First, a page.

March planned to support affirmative action: Latino law students and professors confront threat of limited access

Albequerque, N.M.

A gathering here last month of organizations
representing Latino law students agreed to form a national organization
to support a pro-affirmative action march, scheduled for January in San
Francisco, being organized by legal educators.

The conference, attended by representatives of nearly twenty law
schools — from Catholic University in Washington, D.C., to the
University of Texas (UT) and the University of California (UC) — was
held in a near crisis atmosphere.

Margaret Montoya, a professor at the University of New Mexico (UNM)
said that the movement against affirmative action is an effort to keep
universities White and to maintain the status quo in the legal
profession.

“Affirmative action is an effort to remedy a wrong — an effort to dismantle White supremacy,” she said.

However, citing the Nixon White House as the first administration
to actually implement it on a large scale, Montoya added, “Affirmative
action was never intended to bring about real change…. The power
centers have not been meaningfully integrated.”

Montoya is a member of the Society of American Legal Teachers
(SALT). She said the organization has decided to counter the
anti-affirmative action movement through various methods.

The CARE march in San Francisco, scheduled for January 8, is one of
those methods. CARE stands for “Communities Affirming Real Equality.”
The march, in which participants will be asked to wear academic gowns,
is intended to be a demonstration of disgust with perceived distortions
being perpetrated by opponents of affirmative action.

Marching under a banner which will read, “We won’t go back,” Montoya said, “We as law professors will lead the march.”

One of the biggest obstacles to remedying segregation, in Montoya’s
opinion, is standardized tests, which came into wide use in the 1970s.
The tests, she said, simply function as a means of “allocating social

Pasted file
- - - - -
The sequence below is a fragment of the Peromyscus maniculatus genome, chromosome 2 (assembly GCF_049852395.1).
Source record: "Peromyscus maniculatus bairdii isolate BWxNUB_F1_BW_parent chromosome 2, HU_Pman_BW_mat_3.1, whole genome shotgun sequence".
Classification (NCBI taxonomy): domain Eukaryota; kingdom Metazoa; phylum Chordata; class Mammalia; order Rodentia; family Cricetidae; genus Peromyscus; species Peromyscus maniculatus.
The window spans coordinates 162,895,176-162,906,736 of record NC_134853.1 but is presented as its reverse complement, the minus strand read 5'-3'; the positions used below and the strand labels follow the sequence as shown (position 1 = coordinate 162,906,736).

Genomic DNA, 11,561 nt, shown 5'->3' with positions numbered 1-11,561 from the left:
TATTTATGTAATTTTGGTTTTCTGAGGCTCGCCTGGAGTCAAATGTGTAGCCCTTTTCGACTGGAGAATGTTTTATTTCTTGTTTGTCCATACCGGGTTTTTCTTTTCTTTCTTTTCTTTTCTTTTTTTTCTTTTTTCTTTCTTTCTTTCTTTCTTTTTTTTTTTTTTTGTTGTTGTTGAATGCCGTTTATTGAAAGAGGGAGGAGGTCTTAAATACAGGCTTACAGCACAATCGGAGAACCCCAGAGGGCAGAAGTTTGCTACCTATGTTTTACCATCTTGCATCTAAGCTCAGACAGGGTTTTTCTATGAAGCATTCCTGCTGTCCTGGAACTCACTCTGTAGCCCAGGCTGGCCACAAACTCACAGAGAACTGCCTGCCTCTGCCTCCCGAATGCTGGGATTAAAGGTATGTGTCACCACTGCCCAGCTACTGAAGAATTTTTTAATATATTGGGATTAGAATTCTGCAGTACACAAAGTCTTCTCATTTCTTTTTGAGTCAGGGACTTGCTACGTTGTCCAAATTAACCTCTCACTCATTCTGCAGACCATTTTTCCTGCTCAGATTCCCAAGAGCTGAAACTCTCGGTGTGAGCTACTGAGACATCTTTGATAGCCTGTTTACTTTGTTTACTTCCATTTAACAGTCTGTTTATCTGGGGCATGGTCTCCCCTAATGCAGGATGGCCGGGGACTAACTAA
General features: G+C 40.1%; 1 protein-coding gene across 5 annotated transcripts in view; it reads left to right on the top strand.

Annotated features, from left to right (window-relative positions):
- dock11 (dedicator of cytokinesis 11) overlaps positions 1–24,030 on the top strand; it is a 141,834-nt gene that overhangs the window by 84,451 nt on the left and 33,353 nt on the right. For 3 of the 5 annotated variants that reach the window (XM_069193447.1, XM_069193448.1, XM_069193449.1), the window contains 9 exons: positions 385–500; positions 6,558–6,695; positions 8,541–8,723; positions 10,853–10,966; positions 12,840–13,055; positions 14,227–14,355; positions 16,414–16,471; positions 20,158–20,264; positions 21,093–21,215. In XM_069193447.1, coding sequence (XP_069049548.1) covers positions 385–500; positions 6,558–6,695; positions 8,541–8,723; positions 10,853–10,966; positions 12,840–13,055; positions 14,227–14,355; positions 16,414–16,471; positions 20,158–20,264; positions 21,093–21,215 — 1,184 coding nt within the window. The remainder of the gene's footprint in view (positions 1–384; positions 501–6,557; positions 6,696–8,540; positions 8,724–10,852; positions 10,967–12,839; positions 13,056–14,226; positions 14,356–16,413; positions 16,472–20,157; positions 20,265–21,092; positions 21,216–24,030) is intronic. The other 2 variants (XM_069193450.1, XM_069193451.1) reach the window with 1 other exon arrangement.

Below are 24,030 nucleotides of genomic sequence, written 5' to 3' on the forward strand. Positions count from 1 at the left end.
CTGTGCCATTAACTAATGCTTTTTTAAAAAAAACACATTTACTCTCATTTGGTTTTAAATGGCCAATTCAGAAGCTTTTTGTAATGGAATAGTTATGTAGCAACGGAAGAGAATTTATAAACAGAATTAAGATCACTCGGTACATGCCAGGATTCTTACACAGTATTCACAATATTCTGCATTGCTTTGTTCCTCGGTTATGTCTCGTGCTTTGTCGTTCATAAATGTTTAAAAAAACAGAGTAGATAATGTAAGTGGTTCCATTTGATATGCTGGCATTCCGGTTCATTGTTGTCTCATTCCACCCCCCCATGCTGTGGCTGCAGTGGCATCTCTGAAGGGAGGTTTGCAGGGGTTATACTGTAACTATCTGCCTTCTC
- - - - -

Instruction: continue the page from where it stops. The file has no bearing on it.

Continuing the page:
goods” — whether in employment, educational opportunities, housing, or
public contracts.

“The tests create a false sense of social justice,” she said. “They
create the impression that the social goods have gone to those who
deserve it.”

Although the group has many reservations about standardized tests, Montoya emphasized, “We’re not against merit.”

According to Montoya, the objective of SALT and its allies is to
create diverse institutions and to redefine merit so that the a new
definition includes skills that will benefit society — such as the
ability to speak different languages, the ability to form affiliate
bands, and the ability to get along.

At the conference, students voiced concerns that what has happened
at the University of Texas and University of California systems, where
affirmative action has been eliminated, is but a harbinger of things to
come.

An example of their concern is a new lawsuit by White students at
the University of Michigan alleging that they were passed over in favor
of minorities. In addressing the audience, New Mexico Court of Appeals
judge Michael D. Bustamante warned that the mood of the country and the
recent actions of the courts nationwide did not hold out much hope for
the future of affirmative action.

As for the perceived distortions, Montoya said, “Whites tell
altered histories. They often act as though they don’t know the history
of slavery against African Americans; of genocide against American
Indians; of invasion, land theft, and conquest against Mexican
Americans; and a history of exclusion against Asian Americans.”

Montoya said that legal histories are formulated — or
misformulated — through the process of exclusion. A casualty of this
exclusion is the lack of knowledge of legal battles against segregation
by Latinos since the turn of the century. One of the most prominent of
these cases was the 1946 Mendez v. Westminister case, which effectively
ended segregated Mexican schools in California.

Citing the case of Felix Longoria — a World War II hero who was
refused burial in his hometown of South Texas and eventually was buried
in Arlington, Virginia — Montoya noted that sometimes people who are
unaware of the history of segregation against Mexican Americans act as
though the victims should not be entitled to restitution or legal
remedies.

“Yet, Latinos do have a legal and moral claim,” said Montoya. “We
need to recapture that history. There has been a collective wrong
[against Mexican Americans]. And it continues.”

COPYRIGHT 1997 Cox, Matthews & Associates



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